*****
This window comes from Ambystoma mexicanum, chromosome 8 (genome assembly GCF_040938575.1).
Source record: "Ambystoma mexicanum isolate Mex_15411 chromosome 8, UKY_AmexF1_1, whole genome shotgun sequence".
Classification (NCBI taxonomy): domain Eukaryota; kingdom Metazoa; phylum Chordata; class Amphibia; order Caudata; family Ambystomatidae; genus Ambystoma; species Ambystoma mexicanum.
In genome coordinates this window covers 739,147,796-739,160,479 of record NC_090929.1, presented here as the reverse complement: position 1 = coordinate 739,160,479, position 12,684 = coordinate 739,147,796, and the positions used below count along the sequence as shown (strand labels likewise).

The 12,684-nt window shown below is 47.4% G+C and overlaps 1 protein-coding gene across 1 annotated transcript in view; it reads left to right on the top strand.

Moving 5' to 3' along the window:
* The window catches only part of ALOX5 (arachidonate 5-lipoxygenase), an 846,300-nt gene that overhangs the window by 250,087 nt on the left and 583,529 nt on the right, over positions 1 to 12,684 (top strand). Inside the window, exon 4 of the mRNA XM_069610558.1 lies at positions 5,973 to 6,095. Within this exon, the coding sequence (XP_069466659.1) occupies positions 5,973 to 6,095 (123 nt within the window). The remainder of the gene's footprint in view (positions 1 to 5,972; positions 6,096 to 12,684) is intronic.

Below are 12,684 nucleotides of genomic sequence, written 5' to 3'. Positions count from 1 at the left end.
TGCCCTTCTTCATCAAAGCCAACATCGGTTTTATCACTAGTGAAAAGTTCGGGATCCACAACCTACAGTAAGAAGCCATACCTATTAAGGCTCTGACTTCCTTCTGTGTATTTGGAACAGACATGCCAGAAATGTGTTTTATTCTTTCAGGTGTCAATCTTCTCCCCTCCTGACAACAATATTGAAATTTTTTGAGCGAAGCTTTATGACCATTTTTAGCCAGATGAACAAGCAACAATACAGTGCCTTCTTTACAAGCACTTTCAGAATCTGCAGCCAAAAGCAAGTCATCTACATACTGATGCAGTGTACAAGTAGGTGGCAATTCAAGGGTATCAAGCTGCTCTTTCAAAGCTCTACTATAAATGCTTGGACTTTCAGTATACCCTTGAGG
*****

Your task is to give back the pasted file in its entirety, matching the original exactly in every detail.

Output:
This window comes from Ambystoma mexicanum, chromosome 8 (genome assembly GCF_040938575.1).
Source record: "Ambystoma mexicanum isolate Mex_15411 chromosome 8, UKY_AmexF1_1, whole genome shotgun sequence".
Classification (NCBI taxonomy): domain Eukaryota; kingdom Metazoa; phylum Chordata; class Amphibia; order Caudata; family Ambystomatidae; genus Ambystoma; species Ambystoma mexicanum.
In genome coordinates this window covers 739,147,796-739,160,479 of record NC_090929.1, presented here as the reverse complement: position 1 = coordinate 739,160,479, position 12,684 = coordinate 739,147,796, and the positions used below count along the sequence as shown (strand labels likewise).

The 12,684-nt window shown below is 47.4% G+C and overlaps 1 protein-coding gene across 1 annotated transcript in view; it reads left to right on the top strand.

Moving 5' to 3' along the window:
* The window catches only part of ALOX5 (arachidonate 5-lipoxygenase), an 846,300-nt gene that overhangs the window by 250,087 nt on the left and 583,529 nt on the right, over positions 1 to 12,684 (top strand). Inside the window, exon 4 of the mRNA XM_069610558.1 lies at positions 5,973 to 6,095. Within this exon, the coding sequence (XP_069466659.1) occupies positions 5,973 to 6,095 (123 nt within the window). The remainder of the gene's footprint in view (positions 1 to 5,972; positions 6,096 to 12,684) is intronic.

Below are 12,684 nucleotides of genomic sequence, written 5' to 3'. Positions count from 1 at the left end.
TGCCCTTCTTCATCAAAGCCAACATCGGTTTTATCACTAGTGAAAAGTTCGGGATCCACAACCTACAGTAAGAAGCCATACCTATTAAGGCTCTGACTTCCTTCTGTGTATTTGGAACAGACATGCCAGAAATGTGTTTTATTCTTTCAGGTGTCAATCTTCTCCCCTCCTGACAACAATATTGAAATTTTTTGAGCGAAGCTTTATGACCATTTTTAGCCAGATGAACAAGCAACAATACAGTGCCTTCTTTACAAGCACTTTCAGAATCTGCAGCCAAAAGCAAGTCATCTACATACTGATGCAGTGTACAAGTAGGTGGCAATTCAAGGGTATCAAGCTGCTCTTTCAAAGCTCTACTATAAATGCTTGGACTTTCAGTATACCCTTGAGG